Although losing delicious wine is a travesty, it is an avoidable one! Whether you have a wine library, or a handful of bottles stored in the dining room, you need to secure those bottles so you do not end up with a mess of … continue reading »
Redlands – The California Governor’s Office of Emergency Services continues to work towards the implementation of the most sophisticated earthquake early warning system that could potentially save millions of lives. Based on a whole community approach, today Cal OES hosted a second workshop in San Bernardino County to inform stakeholders of the state’s vision regarding the public-partnership component of the project, an implementation strategy and how to build on existing capabilities, including a strategy for outreach program goals; engagement of the private sector, utilities and transportation agencies; funding support; and other issues.
The first workshop was held on May 7 at the California Maritime Academy in Vallejo. “California has been working on an earthquake early warning system for many years,” said Cal OES Director Mark Ghilarducci. … continue reading »
TULARE – Summer temperatures are already being felt throughout California, which are intensifying the effects of the ongoing, historic drought. Today, the Governor’s Interagency Drought Task Force met with local government officials from the Southern Central Valley to hear first-hand how the drought has affected their cities and counties.Tulare, Fresno, Kings and Kern County government officials, water managers, agricultural commissioners and local tribe leaders gathered at the Tulare County Agricultural Commissioner’s … continue reading »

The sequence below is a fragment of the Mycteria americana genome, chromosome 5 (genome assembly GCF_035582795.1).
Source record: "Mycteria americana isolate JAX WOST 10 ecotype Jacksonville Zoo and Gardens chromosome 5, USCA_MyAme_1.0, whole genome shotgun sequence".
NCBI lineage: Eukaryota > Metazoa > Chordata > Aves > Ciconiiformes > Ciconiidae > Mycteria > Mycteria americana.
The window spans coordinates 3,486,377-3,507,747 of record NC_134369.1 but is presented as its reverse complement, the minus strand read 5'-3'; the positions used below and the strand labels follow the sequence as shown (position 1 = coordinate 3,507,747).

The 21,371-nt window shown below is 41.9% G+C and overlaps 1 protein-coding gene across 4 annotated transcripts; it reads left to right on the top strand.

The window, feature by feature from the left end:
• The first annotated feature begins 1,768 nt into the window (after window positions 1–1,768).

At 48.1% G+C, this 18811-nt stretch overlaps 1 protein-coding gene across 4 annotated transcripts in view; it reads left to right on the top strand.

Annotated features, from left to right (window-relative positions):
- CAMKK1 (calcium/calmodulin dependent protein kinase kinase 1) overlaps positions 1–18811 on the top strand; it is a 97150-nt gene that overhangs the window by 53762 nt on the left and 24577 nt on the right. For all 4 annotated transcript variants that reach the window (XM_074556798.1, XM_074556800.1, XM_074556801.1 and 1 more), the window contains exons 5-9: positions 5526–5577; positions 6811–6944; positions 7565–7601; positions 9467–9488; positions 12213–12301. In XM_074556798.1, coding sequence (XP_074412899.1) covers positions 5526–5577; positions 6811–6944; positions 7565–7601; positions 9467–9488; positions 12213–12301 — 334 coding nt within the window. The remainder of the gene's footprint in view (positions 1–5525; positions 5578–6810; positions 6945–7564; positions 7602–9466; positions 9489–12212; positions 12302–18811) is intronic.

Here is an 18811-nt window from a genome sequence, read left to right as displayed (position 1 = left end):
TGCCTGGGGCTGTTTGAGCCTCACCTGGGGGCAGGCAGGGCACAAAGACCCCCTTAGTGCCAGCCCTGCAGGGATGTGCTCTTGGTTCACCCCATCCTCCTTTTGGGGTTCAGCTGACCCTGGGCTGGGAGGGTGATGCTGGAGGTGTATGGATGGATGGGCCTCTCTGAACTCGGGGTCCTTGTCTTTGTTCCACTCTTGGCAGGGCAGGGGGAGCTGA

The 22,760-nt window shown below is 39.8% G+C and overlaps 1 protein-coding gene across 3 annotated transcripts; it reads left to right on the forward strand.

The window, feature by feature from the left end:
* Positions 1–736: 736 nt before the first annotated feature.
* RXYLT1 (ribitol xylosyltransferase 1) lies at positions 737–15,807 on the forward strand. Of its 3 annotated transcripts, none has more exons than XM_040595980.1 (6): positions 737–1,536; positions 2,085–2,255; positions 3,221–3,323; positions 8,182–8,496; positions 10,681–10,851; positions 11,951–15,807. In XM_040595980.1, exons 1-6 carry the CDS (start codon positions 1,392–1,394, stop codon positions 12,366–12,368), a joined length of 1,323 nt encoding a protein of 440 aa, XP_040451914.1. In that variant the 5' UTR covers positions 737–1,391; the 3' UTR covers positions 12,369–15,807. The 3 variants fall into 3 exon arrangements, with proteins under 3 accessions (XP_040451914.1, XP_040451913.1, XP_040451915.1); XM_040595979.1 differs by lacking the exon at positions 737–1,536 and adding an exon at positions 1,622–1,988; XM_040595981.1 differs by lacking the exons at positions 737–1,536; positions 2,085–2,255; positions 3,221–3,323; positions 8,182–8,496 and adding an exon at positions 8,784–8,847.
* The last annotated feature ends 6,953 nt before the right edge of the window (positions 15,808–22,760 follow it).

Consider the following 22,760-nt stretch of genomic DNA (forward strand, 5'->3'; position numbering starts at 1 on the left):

SACRAMENTO, Calif. – Small, nonfarm businesses in 11 Oregon counties and neighboring counties in California and Nevada are now eligible to apply for low-interest federal disaster loans from the U. S. Small Business Administration (SBA). “These loans offset economic losses because of reduced revenues caused by the drought that began March 1, 2014, in the following primary Oregon counties,” announced Tanya N. Garfield, Director of SBA’s Disaster Field Operations Center-West.
Primary Oregon counties: Jackson, Klamath, Lake and Lane;
Neighboring Oregon counties: Benton, Deschutes, Douglas, Harney, Josephine Lincoln and Linn;
Neighboring California counties: Modoc and Siskiyou;
Neighboring Nevada county: Washoe.
“SBA eligibility covers both the economic impacts on businesses dependent on farmers and ranchers that have suffered agricultural production losses caused by the disaster and businesses directly impacted by … continue reading »
Winter is the time for comfort, for good food and warmth, for the touch of a friendly hand and for a talk beside the fire: it is the time for home. ~Edith Sitwell
It seems a little odd to write about preparing for winter when it’s a comfortable 70 degrees outside at the Cal OES Headquarters in Mather. But, according to the Old Farmer’s Almanac this winter is shaping up to be “bitterly cold,” with below-average temperatures in two-thirds of the country, so piercing cold that it could even bring a blizzard to the first outdoor Superbowl in years, according to the 200 year old publication.
We can’t be sure what type of weather California is expected to see this winter, but it’s a great reminder that severe weather can strike at any time (just like … continue reading »